Clever cat plays piano to tell his owner when he’s hungry

Clever cat plays piano to tell his owner when he’s hungry

Are your cat’s incessant meows for food not noisy enough? Try teaching the kitty to play piano.


Kate Nyx, from Philadelphia, has trained her cat Winslow to rap on the keys of a miniature piano when he’s hungry. Since then, the 7-year-old tabby has taken up tickling the ivories for various other needs and whims, such as litter cleaning or affection.


“He used to run around screaming all the time, and I was like, ‘This is no good’,” said Nyx, who had hoped the feline would make music in lieu of meowing.


“He started showing interest in the piano when he was a baby,” said the 29-year-old musician, who purchased the tiny upright on eBay more than a decade ago. She told SWNS that Winslow explored the instrument by “playing the notes and looking underneath trying to find where they were coming from.”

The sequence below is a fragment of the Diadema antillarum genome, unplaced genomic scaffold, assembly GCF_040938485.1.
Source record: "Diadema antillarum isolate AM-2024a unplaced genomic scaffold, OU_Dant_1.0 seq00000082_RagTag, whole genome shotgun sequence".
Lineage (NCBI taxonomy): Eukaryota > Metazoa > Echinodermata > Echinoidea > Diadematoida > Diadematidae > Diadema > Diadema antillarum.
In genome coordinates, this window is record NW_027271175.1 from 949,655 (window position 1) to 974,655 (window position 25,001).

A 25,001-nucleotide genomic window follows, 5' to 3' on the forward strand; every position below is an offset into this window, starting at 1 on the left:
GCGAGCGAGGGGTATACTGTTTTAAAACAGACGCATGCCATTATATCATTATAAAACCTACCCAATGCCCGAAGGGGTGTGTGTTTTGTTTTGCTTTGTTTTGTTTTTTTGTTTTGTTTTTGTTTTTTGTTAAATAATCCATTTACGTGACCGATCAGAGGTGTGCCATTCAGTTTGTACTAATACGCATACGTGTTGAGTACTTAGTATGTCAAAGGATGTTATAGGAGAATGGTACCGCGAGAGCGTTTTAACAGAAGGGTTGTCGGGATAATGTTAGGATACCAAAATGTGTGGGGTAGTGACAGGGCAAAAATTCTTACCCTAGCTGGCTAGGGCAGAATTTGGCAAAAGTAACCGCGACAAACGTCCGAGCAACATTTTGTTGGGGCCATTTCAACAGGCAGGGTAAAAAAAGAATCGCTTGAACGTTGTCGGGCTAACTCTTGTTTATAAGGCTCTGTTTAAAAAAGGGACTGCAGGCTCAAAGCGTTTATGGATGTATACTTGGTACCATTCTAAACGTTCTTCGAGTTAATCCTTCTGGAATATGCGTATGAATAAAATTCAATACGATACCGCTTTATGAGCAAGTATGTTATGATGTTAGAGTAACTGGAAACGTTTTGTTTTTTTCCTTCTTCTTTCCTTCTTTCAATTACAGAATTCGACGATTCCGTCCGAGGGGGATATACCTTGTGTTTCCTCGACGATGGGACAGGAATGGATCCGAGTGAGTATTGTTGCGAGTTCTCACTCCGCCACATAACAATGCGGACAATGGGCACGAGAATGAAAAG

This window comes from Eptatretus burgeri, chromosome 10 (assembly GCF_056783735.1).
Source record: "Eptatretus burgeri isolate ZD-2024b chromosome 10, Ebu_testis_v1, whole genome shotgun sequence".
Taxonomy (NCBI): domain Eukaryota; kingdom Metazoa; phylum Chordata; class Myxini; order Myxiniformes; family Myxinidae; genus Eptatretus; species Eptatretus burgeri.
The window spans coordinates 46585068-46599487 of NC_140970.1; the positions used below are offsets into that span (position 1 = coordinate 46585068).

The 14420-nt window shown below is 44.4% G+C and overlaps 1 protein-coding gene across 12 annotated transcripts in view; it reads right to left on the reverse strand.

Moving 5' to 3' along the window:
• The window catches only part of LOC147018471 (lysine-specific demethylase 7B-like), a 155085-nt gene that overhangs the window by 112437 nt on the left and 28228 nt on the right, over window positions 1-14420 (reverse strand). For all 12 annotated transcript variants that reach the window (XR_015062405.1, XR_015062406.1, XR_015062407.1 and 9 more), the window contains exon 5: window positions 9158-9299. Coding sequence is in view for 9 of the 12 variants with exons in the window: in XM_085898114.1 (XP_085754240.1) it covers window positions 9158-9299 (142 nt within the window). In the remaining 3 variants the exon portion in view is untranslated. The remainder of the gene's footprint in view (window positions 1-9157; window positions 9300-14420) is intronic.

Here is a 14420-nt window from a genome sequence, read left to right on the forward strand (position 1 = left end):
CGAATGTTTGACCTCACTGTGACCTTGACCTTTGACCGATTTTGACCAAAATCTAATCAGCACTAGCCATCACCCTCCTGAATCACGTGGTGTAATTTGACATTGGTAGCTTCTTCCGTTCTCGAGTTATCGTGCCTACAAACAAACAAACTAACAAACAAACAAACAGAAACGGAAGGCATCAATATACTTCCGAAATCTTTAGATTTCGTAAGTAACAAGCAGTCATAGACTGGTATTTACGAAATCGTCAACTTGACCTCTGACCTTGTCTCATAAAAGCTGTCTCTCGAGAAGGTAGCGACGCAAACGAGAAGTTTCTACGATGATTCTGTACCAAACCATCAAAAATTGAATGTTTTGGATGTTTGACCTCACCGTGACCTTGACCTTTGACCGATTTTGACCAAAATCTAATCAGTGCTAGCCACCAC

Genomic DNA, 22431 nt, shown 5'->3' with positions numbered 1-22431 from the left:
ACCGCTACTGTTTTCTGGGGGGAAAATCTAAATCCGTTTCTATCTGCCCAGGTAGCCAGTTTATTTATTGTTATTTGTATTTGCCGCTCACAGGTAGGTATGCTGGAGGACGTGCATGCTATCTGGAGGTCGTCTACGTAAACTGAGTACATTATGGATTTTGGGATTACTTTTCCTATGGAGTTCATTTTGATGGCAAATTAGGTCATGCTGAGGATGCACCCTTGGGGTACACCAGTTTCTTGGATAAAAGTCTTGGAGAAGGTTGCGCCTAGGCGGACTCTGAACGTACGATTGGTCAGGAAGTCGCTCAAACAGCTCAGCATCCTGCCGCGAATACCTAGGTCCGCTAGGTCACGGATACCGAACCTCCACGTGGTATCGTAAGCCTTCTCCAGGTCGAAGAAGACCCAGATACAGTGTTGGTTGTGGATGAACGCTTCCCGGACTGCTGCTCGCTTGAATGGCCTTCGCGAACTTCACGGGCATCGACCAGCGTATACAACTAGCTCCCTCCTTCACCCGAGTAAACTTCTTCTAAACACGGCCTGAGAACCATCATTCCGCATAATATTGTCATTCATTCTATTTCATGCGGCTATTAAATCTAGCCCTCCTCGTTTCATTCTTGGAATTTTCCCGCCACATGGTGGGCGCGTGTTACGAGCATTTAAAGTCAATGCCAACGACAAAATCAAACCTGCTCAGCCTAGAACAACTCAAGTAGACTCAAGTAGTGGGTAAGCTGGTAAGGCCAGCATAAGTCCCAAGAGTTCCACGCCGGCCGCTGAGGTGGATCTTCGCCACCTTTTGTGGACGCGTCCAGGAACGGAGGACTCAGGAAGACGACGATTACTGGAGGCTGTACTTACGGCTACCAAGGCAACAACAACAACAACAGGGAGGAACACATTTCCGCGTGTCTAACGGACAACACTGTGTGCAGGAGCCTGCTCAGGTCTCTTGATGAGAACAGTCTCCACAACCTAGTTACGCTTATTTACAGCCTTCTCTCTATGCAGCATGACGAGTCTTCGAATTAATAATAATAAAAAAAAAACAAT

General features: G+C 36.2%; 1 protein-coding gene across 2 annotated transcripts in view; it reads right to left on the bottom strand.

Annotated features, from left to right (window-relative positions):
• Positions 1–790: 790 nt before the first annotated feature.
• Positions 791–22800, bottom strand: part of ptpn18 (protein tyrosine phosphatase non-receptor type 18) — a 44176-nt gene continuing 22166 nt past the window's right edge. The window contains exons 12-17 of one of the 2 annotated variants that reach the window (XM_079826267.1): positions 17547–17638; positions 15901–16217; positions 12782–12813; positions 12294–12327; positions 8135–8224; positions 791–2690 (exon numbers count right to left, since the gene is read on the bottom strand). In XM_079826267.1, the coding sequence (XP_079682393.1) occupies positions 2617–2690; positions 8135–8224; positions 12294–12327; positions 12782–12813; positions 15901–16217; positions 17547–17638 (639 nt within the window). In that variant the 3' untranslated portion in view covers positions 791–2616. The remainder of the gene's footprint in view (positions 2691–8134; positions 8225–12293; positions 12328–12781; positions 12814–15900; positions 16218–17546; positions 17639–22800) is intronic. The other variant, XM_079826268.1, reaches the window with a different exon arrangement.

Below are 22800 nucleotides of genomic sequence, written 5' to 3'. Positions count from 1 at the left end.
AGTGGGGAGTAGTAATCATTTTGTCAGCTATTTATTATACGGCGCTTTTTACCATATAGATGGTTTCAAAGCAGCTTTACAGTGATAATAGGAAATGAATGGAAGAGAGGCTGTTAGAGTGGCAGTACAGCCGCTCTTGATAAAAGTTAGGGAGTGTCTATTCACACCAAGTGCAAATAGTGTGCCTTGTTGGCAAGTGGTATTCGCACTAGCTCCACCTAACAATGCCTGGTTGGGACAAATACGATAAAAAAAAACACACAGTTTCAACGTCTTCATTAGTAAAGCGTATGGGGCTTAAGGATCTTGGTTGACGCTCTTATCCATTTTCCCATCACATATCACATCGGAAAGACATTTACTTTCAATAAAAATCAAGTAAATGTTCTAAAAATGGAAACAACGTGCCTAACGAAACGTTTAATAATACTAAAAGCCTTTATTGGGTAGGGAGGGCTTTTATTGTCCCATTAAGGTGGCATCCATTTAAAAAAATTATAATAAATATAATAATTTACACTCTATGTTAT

That’s when she decided that the dissonant pinging of the toy piano might be an improvement on the cats on vocalizations, which she described as “screaming bloody murder.”


“It became some kind of hunting reward,” said Nyx, explaining how she trained Winslow to use the piano as a means to achieve gratification. Although he’s usually just playing for snacks, she also called the piano a “tool express himself … for attention.”


“It’s his alarm system in general,” she said.


Now, Nyx’s dreams for Winslow have outgrown the pint-sized piano to include a punk rock pet persona and a feature on her new single “Bean Gotta Scream,” now available on streaming platforms. (And — much like Winslow’s piano technique — it slaps.)


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Nyx found the clamorous kitty at just 8 weeks old in her cousin’s backyard, allegedly picking a fight with their dog. “He was a rambunctious kitten and he’s transformed into a chaotic gentlemen,” she said.


“He was scarred up, covered in dirt, we had to teach him how to eat dry food and he had a serious case of ringworm,” said Nyx, adding that both she and her then-boyfriend later caught the dermal parasite from Winslow.


“I was like, ‘Do you think you’ll do this with anyone else?’ And he was like, ‘Nope,’ and so that’s how we got engaged,” she said. “We call that our engagement ringworm.”